So how about when something “good” or “bad” happens, just say “We’ll see” and be peaceful about it. And if you haven’t heard, peacefulness is happiness. Show me a peaceful person, and I guarantee they’ll be happy. Just because someone is smiling doesn’t make them happy. Robin Williams was constantly laughing, smiling and making other’s laugh, but he wasn’t peaceful. He wasn’t happy.
This is what I mean – this alone takes work. It’s hard. And I’ve failed at it more times than I care to admit. But it is one very real, non-techniquey path to happiness. Real happiness. Unshakeable happiness that will make other women say, “I want what she has.”
2. Five Minutes Left
A real quick way of realizing what truly matters in your life – I mean truly matters – is to imagine you’ve learned that you only have five minutes left to live. Would the fabric softener stains on your kids’ clothes be important? No. The trash left inside that your husband was supposed to take out? No. Jumping on Facebook one more time? No.
Take a few minutes to do this exercise. Imagine you learned that you have one year left to live, and think about what you’d do with that time, what you’d start doing, what you’d stop doing, and who you’d have around you. Then after playing with that image for 5 minutes, imagine you learned that you only have one month to live. Again, what would you do, who would you want around you, and what wouldn’t be important anymore.
Do the same thing with one day to live, and then one hour to live, and you’ll quickly know what is important to you in your life. And guess what, anything you’ve dropped off the list isn’t important, now or ever. Sure you have to pay your bills, clean your house and make sure your kids get a good education. But this exercise will tell you what is truly important and what’s not.
And here’s the thing – one day, you will only have an hour left to live, but you have no idea when that will be. So knowing that will happen and not knowing when that will be, why not keep the truly important things in your life close to you at all times. In other words, when something “bad” happens and threatens to take away your happiness, ask “Would this matter if I had an hour left to live?” If the answer is “no”, then it is not that important and shouldn’t impact your happiness.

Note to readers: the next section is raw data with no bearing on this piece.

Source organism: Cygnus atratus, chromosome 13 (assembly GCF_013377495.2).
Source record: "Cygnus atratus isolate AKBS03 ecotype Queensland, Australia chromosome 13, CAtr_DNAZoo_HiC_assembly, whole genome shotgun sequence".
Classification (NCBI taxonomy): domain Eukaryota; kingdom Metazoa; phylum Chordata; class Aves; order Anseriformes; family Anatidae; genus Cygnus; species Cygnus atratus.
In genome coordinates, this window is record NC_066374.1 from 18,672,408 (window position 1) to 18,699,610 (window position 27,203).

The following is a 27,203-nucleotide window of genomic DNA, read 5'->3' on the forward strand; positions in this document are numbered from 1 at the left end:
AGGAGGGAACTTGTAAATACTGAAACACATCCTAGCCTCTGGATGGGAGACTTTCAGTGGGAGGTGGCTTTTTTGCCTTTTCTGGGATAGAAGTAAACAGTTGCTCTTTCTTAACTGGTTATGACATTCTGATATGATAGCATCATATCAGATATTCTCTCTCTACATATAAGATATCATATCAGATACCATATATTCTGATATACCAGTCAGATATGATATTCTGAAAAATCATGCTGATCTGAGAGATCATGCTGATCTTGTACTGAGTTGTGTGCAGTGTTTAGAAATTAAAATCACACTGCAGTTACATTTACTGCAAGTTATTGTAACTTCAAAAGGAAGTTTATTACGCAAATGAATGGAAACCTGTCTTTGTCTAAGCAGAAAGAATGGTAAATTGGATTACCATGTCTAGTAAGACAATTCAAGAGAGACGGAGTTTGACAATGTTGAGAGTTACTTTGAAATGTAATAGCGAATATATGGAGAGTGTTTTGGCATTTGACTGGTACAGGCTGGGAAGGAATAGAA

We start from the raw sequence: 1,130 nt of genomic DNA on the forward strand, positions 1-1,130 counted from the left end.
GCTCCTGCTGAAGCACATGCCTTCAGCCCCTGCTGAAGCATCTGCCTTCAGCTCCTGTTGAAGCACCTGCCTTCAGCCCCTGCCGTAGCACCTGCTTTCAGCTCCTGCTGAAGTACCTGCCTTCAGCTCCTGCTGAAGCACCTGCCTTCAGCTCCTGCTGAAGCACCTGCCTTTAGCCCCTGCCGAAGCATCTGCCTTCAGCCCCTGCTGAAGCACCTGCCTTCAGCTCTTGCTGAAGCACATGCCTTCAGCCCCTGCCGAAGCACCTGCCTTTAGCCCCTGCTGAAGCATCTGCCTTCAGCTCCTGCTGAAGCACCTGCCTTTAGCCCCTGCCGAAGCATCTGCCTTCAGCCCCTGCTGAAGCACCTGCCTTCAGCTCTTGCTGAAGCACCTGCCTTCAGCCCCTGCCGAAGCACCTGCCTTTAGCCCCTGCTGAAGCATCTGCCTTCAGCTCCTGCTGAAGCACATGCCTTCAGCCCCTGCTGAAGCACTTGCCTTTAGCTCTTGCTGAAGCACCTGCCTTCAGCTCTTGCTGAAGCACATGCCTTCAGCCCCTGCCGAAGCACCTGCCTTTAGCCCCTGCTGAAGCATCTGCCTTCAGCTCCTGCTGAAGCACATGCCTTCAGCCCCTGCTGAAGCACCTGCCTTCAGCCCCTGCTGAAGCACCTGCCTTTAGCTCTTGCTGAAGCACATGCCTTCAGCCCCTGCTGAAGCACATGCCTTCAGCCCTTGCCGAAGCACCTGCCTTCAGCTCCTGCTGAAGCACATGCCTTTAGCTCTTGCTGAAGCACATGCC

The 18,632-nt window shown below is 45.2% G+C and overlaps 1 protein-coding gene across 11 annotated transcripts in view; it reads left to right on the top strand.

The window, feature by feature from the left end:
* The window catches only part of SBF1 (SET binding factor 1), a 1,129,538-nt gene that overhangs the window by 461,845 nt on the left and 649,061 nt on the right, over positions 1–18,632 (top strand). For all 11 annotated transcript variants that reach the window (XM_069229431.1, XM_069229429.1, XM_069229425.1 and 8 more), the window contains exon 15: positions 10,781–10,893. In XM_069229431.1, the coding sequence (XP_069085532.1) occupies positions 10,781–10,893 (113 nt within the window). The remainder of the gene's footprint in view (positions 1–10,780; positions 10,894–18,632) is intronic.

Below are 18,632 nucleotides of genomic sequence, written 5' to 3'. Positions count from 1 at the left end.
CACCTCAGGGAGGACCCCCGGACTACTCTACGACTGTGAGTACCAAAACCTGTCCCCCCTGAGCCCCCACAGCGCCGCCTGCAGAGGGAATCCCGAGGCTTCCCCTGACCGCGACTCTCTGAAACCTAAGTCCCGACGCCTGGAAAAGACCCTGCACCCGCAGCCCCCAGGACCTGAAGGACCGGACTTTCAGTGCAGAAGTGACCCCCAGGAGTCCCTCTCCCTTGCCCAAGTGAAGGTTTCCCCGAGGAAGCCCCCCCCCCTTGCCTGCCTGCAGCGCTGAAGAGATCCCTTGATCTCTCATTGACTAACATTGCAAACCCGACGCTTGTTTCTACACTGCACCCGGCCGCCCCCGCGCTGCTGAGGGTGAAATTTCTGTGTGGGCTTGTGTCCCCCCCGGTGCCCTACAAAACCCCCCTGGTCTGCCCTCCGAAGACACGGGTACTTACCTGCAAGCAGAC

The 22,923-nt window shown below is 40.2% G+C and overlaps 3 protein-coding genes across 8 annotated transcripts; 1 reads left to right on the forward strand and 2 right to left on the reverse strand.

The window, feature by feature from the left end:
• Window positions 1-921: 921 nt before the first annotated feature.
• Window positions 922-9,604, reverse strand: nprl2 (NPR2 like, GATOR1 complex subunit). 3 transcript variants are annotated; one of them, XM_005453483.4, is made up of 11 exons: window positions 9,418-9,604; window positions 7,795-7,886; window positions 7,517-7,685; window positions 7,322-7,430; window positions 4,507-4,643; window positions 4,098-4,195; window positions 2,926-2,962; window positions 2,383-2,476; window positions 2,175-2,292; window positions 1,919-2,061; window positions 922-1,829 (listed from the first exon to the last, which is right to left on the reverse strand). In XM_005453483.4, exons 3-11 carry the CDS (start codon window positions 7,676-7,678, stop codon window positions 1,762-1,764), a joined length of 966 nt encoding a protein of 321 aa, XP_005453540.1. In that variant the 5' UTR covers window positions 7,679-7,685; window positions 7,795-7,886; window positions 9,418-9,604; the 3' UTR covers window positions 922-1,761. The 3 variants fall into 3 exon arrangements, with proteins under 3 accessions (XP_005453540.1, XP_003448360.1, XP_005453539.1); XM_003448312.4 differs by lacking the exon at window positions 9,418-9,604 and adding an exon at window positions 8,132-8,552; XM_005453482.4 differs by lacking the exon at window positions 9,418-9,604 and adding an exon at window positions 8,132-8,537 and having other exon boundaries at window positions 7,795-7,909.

3. Drop the Expectations
This is an easy one. If you have an expectation and it is fulfilled, you really don’t feel much about it, because it was an expectation. When was the last time you flushed the toilet and jumped with joy? Probably never, because you expected the toilet to flush. If you expect your husband to be home at 5pm and he arrives right 5pm, you’re neither happy nor sad – you expected it.
On the other hand if you expect something to happen and it doesn’t, it will almost always lead to disappointment. If you expected to receive something you really wanted for your birthday and didn’t get it, you’d probably feel a little unhappy.
This, too, is easier said than done, but the degree to which you live life without expectations, you will have a proportional degree of happiness.
Try it. Drop a few expectations, you’ll be a little happier. Drop half of your expectations, you’ll double your happiness.
Don’t believe me? How many moms had fairy tale expectations about marriage and motherhood, but were disappointed when it wasn’t what they expected? Again, expectation when not met, leads to disappointment every time.
So next time you’re disappointed, ask yourself “Did I expect something different?” Chances are you did and therefore, your unhappiness is your own doing. (I know, this is hard for me to swallow, too, but it’s true.)
I can hear you saying, “But it is impossible to not have any expectations” and you know what, you’re right. But again it is a simple formula – the degree to which you can drop your expectations is the degree to which you’ll be happier. It’s up to you how much you adopt this.
I hope you find this helpful. We deserve to be happy, but it is easier said than done. These suggestions take much more work than writing happy little post-it notes on your refrigerator or standing in front of the mirror trying to convince yourself you’re wonderful. But if you can do them – even just one of them halfway – you’ll experience more genuine happiness than most people do in a lifetime.
PS: Like the post? Please share it with friends! Need more tips? Download my free eBook, "7 Tricks & Tips to Look & Feel Like Supermom".